Cresteds

Discussion in 'Ducks' started by fisharescary, Aug 31, 2011.

  1. fisharescary

    fisharescary Chillin' With My Peeps

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    So, a question that may make me look like an idiot-

    I got the impression that the 'crest' on crested ducks was the result of a mutated gene that's frequently fatal, that their heads are actually deformed underneath....is that true? Do I have to be careful handling these ducks around their heads, like a newborn with a soft spot? Or is it all a bunch of hooey? Would obvs. appreciate input from people who have actually owned and handled cresteds.
     
  2. featherfinder

    featherfinder Runner Lover

    It is a hole in their skull and they are more prone to neurolgical problems and yes if handled to rough it can be fatal for the crested duck.
     
  3. RunnerWhisperer

    RunnerWhisperer Chillin' With My Peeps

    Ah, good question because I didn't know that either!! I thought at first my little Jade was having a bad hair day!! lol:p
     
  4. iamcuriositycat

    iamcuriositycat Chillin' With My Peeps

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    Yes, that is all correct. In particular, be careful when breeding NOT to cross a crested with a crested. In a single dose, the mutation causes a crest. In a double dose, it causes horrific and usually fatal deformities.

    I think crests are adorable, but I've chosen not to work with them because I like animals that are practical, and a crest does not fit that bill. However, I'm glad there are knowledgeable folks who do work with them, because the world would be less cute without them. [​IMG]
     
  5. featherfinder

    featherfinder Runner Lover

    Quote:When breeding a crest to a crest it usually almost always results in the brain being formed outside of the skull which means dead ducklings [​IMG]
     
  6. zzGypsy

    zzGypsy Chillin' With My Peeps

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    Aug 8, 2011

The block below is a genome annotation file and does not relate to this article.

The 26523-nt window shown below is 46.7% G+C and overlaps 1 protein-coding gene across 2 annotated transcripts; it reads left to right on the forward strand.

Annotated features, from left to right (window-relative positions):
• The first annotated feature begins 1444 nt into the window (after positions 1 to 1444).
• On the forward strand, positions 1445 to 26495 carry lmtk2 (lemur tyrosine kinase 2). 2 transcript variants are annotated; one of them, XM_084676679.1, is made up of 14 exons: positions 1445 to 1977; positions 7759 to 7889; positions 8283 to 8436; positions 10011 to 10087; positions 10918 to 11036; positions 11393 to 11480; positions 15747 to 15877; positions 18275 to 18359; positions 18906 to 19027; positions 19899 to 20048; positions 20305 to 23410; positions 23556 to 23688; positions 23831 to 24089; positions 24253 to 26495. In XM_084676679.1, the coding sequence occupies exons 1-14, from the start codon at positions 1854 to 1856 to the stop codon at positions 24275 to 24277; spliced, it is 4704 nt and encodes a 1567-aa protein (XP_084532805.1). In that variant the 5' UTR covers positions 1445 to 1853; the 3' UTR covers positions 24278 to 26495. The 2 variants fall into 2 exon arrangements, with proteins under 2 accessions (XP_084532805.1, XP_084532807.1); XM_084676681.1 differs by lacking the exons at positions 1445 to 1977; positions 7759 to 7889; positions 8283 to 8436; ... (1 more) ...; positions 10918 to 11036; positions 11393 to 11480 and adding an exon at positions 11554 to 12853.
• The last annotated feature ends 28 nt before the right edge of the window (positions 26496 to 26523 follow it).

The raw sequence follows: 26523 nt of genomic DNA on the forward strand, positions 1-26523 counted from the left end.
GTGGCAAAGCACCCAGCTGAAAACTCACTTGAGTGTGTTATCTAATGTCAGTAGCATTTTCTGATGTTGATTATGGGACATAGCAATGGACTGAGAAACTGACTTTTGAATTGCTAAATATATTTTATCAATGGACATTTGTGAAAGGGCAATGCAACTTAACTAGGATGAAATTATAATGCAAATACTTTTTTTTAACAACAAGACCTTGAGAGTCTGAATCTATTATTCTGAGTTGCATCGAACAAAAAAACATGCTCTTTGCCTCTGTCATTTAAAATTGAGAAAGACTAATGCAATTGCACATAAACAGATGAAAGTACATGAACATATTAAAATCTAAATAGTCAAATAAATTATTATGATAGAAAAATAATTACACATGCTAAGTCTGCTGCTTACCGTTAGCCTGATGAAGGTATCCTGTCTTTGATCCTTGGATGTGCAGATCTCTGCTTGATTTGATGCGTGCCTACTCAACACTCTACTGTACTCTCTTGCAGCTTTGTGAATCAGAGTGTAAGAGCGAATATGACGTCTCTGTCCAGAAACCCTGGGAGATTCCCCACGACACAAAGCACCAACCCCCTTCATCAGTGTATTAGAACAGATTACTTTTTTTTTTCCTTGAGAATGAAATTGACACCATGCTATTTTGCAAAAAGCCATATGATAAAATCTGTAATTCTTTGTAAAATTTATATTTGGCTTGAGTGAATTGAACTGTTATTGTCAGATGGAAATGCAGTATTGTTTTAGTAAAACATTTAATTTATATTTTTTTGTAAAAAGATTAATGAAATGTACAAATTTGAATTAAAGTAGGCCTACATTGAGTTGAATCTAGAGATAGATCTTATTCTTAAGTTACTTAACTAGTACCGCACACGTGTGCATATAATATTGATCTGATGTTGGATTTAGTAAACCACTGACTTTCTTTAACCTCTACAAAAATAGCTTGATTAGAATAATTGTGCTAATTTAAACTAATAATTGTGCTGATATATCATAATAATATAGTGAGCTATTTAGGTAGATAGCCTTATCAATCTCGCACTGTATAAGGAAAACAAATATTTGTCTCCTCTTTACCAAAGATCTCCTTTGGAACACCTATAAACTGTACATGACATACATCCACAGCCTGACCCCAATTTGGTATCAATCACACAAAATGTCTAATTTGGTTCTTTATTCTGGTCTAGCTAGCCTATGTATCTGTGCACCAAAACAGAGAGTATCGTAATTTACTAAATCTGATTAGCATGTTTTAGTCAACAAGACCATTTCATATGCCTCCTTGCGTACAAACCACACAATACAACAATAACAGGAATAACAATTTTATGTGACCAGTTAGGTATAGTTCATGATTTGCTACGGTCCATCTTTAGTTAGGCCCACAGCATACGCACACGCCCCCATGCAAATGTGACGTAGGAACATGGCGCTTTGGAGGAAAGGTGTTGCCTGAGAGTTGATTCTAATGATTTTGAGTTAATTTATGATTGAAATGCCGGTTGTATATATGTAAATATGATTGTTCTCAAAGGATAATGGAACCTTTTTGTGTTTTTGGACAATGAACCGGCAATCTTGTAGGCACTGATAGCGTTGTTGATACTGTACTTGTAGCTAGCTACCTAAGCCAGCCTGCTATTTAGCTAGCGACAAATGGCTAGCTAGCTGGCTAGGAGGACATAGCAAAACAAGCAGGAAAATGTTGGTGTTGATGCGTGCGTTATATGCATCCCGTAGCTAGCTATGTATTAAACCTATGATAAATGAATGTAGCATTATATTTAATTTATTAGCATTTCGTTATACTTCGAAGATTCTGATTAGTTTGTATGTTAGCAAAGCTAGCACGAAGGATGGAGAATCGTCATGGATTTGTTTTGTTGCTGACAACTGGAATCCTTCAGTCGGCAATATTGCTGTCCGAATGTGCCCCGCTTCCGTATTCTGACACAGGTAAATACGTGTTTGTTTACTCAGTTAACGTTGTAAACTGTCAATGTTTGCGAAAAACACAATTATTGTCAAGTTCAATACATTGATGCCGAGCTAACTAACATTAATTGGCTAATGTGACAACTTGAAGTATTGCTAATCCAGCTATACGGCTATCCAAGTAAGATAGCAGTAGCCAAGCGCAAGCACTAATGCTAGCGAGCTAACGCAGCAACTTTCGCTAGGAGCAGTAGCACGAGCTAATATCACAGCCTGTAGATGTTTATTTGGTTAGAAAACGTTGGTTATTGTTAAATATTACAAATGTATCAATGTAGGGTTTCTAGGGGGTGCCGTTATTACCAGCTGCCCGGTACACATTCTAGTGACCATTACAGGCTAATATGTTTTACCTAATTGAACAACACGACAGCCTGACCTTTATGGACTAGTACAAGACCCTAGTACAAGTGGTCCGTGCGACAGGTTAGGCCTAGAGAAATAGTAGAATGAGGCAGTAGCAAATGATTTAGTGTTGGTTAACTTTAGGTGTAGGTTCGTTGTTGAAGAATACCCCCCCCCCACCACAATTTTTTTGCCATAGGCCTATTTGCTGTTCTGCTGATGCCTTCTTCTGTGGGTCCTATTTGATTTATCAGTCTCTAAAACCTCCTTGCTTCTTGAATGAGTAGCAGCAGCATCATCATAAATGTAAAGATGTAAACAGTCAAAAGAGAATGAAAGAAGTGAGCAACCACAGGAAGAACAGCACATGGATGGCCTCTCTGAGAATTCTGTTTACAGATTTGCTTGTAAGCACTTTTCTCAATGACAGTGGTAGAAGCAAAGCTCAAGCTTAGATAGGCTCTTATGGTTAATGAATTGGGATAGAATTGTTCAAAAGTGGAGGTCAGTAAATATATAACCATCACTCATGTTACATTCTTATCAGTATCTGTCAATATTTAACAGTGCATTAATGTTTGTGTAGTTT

I seem to recall that the crested gene is a dominant one, meaning that if a duck has one copy, it'll have a poof, if it has 2 copies, the skull won't close and it generally fails to hatch late in development. what I think that means is if you breed 2 cresteds, on average, in four eggs you get 1 non-carrier with no crest, 2 crested, and one fail to hatch. 25 years ago the only crested we saw from the hatcheries were pekin, now I'm seeing poofy tops on all sorts of breeds, and sometimes on straight run of some breeds even when I'm not ordering cresteds.

    it looks fun, and if I'm eating the eggs, I'm good with it but with a 25% loss rate on the hatchlings I wouldn't personally keep them for breeding.

    some info here: http://en.wikipedia.org/wiki/Crested_Duck_(domestic_breed)
     
  7. kuntrygirl

    kuntrygirl Reduce, Reuse, Recycle

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    I have 1 crested drake and he is just for eye candy. I don't allow him to breed with any other hen for hatching reasons and all of the other reasons that have been pointed out.

    This is Afro Man.
    [​IMG]
     
  8. fisharescary

    fisharescary Chillin' With My Peeps

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    Thanks for the info, guys! Breeding will not be a problem-the duck in question will be one of 3 girls if I take her. I hadn't at all planned on her, but an opportunity has knocked. Of course I don't *plan* on being rough with any of the ducks...but I haven't had any, crested or non, before. I wish someone could tell me if I'll be ok handling her but I'm not sure how anyone could tell that...
     
  9. iamcuriositycat

    iamcuriositycat Chillin' With My Peeps

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    I'm sure you'll be fine. [​IMG] Just don't poke her in the head with a stick or drop her on her crest and I don't think it will be a problem. Also, make sure you always have enough females for your males so they don't overbreed the crested--the reason that matters is that the males tend to push and pull on the head while mating, and too much of that would be harder on a crested than other ducks, I would think.
     
  10. zzGypsy

    zzGypsy Chillin' With My Peeps

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    Quote:I haven't lost any of the cresteds we have had, so I wouldn't be excessively worried about it. ours seem as robust as the rest of the ducks. knowing that they may have cranial bone abnormalities, just be aware when you're handling them and you should be fine.
     

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